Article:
Freedom and Bondage Essay

  • Last Edited: February 13, 2018
freedom and bondage essay

Essay Prompt:

Freedom and bondage are two concurrent Themes that run throughout the period of history. In the reform movement that arose in the 19th century those two themes coexisted side by side. how can this be ?
And, in what ways was the language of freedom used to subvert and undermine the hard cold facts of slavery and bondage in the United States? Look at the cases of African American and women in comparison to white men in the United States.

The two items, freedom and bondage, existed side-by-side in the 19th century. How so?

Harvard professor and history scholar Henry Louis Gates, Jr., writes (in a PBS article) that while many assume after the 13th Amendment (freeing slaves), free blacks headed north “just as soon as they could, right?” (Gates, 2007). It is “remarkable,” Gates explains, to learn that in 1860, there were 226,152 free blacks living in the North, and 261,918 free blacks living in the South. His point is, once free, why wouldn’t blacks move North where a larger share of the population (than the South) would welcome them?

Given the times (months before the creation of the Confederacy), why would those free blacks (there were 35,766 more free black folks living in the slave-owning south than in the North) stay in the South? There was both freedom and bondage there, so why did they stay? Gates explains that at no time before the Civil War did free blacks “in the North every outnumber those in the South!”

Those free blacks in the South (many had fled the West Indies; and when Napoleon sold the Louisiana territory to the U.S., the U.S. “acquired thousands of ‘free people of color’ – many from sexual unions between French and Spanish colonists and black slaves” (Gates, page 3). And why did many free black stay in the South? Some 72.7% of urban free blacks lived in Southern cities of 10,000 or more. Because they could get jobs, and earn a living wage in the South.

In what way was the language of freedom used to subvert and undermine the hard cold facts of slavery and bondage in the U.S.?

The U.S. Constitution is a document that fully embraces freedom. The word “slave” does not appear in the U.S. Constitution, nor does “slavery.” The Framers of the Constitution “acknowledged that [blacks] were persons” (Jensen, 2008). However, there have been misunderstandings with reference to Article 1, Section 2, Clause 3 – the “Three-fifths Clause.” That clause was used by people who approved of slavery to suggest Africans / slaves were not “full persons” – but rather they were thought to be only 3/5ths of the value of white Americans. Slave owners who held slaves as property wanted the 3/5ths designation for blacks, but the delegates at the Constitutional Convention wanted slaves “…counted as full persons” because they were at that point determining representation in Congress (Jensen, 2008). Hence, the language of freedom (our Constitution) was perverted to support slavery in the south.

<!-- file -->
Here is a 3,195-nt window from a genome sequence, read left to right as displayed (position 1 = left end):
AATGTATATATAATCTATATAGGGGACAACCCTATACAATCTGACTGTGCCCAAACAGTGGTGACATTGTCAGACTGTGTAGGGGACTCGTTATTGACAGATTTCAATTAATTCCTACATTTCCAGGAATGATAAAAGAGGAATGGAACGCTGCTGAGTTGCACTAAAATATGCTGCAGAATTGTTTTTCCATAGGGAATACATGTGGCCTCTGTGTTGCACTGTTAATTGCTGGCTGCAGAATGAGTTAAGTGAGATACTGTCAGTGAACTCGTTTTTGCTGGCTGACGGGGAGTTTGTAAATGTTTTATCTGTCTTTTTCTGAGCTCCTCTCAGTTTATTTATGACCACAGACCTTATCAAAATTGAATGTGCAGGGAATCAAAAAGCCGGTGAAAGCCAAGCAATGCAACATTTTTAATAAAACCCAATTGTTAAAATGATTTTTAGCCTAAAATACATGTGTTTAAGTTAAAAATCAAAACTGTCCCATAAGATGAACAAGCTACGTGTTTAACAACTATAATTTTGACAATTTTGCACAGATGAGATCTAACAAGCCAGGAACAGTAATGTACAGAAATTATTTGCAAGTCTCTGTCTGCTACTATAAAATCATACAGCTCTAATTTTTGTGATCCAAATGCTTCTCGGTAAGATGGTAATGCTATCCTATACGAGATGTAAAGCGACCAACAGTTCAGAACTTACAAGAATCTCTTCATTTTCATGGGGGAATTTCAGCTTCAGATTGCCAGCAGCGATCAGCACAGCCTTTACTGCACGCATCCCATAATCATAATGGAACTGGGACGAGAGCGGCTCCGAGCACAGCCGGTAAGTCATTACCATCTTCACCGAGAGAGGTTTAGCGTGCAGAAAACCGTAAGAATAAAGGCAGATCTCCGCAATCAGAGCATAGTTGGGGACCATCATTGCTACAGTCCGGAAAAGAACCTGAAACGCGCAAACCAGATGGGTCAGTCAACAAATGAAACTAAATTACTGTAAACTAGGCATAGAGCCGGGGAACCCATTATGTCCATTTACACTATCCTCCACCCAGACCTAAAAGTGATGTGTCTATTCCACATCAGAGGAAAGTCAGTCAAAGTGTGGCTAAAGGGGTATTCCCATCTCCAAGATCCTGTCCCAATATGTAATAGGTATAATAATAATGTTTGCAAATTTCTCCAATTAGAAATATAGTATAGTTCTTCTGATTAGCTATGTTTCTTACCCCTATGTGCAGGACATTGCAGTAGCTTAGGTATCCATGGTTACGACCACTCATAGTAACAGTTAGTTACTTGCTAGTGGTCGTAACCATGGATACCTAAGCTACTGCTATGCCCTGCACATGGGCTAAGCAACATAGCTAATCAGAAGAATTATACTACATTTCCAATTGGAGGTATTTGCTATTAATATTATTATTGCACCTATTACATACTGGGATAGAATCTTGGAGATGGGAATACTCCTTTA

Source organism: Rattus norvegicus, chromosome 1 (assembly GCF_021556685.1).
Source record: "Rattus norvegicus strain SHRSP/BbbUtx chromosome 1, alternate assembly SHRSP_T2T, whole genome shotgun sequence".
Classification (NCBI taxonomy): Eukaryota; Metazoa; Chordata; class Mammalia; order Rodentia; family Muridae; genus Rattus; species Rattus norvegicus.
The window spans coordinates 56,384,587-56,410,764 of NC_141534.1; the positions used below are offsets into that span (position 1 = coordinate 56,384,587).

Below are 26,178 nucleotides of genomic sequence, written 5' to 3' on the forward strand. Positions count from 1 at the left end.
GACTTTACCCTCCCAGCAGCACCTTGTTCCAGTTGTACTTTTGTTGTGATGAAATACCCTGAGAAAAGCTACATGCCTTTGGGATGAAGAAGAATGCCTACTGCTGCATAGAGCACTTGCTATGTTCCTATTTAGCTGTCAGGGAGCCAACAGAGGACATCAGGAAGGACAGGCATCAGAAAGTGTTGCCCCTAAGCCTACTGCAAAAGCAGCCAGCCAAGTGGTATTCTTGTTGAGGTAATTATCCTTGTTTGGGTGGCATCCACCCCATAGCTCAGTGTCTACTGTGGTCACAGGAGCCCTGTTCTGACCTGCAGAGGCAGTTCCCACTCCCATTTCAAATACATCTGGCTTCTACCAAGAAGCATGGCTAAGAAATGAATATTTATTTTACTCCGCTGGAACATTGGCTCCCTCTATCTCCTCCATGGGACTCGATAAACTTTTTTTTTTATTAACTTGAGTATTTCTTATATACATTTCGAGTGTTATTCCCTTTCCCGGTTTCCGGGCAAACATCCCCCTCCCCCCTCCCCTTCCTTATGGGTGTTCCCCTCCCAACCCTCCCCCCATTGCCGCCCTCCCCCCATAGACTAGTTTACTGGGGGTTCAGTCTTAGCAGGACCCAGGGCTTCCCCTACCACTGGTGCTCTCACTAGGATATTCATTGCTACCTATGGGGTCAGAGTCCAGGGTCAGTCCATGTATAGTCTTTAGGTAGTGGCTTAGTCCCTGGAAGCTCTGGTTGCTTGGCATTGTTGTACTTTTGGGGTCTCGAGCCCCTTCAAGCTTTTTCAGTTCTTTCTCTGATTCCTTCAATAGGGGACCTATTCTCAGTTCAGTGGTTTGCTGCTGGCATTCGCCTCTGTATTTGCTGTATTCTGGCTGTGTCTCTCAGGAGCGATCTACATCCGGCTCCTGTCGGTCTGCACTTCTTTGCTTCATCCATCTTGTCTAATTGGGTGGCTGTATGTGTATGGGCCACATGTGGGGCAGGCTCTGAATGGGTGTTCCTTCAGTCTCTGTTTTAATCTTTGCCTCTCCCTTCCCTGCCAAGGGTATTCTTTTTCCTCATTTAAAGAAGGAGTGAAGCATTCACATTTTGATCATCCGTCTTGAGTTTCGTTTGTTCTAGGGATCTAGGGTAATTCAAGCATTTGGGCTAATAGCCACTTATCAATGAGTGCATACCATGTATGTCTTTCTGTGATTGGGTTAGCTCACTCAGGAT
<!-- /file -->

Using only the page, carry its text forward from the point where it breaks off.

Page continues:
u.s. constitution

That said, the Fugitive Slave Clause in the Constitution provided that slaves that got away could be legally returned to owners (Article 1, Section 9, Clause 1; and Article V). That language was very controversial, but the Framers wrote it to make sure the Constitution “did not give moral sanction to slavery,” even though it gave power to slave owners (Spalding, 2008). The Thirteenth Amendment gave individuals the right to “not be held as the property of another individual,” however, Southern states had the authority “to regulate the civil rights of persons within their jurisdiction”; hence, private individuals could discriminate (Belz, 1980).

Nineteenth Century women: African American males could vote as of 1870 (and white males could always vote, white women didn’t get suffrage until 1920. Reform movements “Gained tremendous momentum in the mid-1800s,” and in 1876, the “Women’s Declaration of Independence” was read at the Centennial Exposition in Philadelphia (Hoffberger, 2006). And yet, despite reform movements, black males could vote and white women could not vote. A very odd conundrum for women, but they battled on to get their rights in time.

Works Cited

Belz, Herman, Spalding, Matthew, Jensen, Erik M. “The Heritage Guide to the Constitution: Teaching Companion.” Slavery and the Constitution.

Gates, Henry Louis, Jr. “100 Amazing Facts About the Negro. Free Blacks Lived in the North, Right?” 2007.  KQED / Public Broadcasting Service. http://www.pbs.org. Accessed 20 February 2017.

Hoffberger, Courtney. “Ninteenth Century Reform Movements: Women’s Rights.” Center for History Education – University of Maryland. 2006. Accessed 20 February, 2017, from http://www.umbc.edu.

 

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